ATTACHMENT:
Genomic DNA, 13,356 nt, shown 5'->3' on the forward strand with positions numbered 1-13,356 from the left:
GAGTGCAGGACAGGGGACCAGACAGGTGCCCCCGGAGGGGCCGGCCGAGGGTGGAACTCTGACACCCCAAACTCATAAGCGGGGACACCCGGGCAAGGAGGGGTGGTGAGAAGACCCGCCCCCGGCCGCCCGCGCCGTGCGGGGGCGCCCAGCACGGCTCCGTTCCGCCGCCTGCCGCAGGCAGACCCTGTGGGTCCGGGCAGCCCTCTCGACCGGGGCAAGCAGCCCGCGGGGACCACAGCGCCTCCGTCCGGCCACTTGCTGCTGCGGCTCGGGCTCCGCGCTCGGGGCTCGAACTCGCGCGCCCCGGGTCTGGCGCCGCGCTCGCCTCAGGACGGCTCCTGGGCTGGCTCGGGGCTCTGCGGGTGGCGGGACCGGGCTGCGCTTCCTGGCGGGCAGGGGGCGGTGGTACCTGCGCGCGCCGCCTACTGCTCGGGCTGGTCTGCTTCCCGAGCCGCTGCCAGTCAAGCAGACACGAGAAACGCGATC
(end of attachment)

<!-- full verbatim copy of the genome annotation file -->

Genomic DNA, 13,356 nt, shown 5'->3' on the forward strand with positions numbered 1-13,356 from the left:
GAGTGCAGGACAGGGGACCAGACAGGTGCCCCCGGAGGGGCCGGCCGAGGGTGGAACTCTGACACCCCAAACTCATAAGCGGGGACACCCGGGCAAGGAGGGGTGGTGAGAAGACCCGCCCCCGGCCGCCCGCGCCGTGCGGGGGCGCCCAGCACGGCTCCGTTCCGCCGCCTGCCGCAGGCAGACCCTGTGGGTCCGGGCAGCCCTCTCGACCGGGGCAAGCAGCCCGCGGGGACCACAGCGCCTCCGTCCGGCCACTTGCTGCTGCGGCTCGGGCTCCGCGCTCGGGGCTCGAACTCGCGCGCCCCGGGTCTGGCGCCGCGCTCGCCTCAGGACGGCTCCTGGGCTGGCTCGGGGCTCTGCGGGTGGCGGGACCGGGCTGCGCTTCCTGGCGGGCAGGGGGCGGTGGTACCTGCGCGCGCCGCCTACTGCTCGGGCTGGTCTGCTTCCCGAGCCGCTGCCAGTCAAGCAGACACGAGAAACGCGATC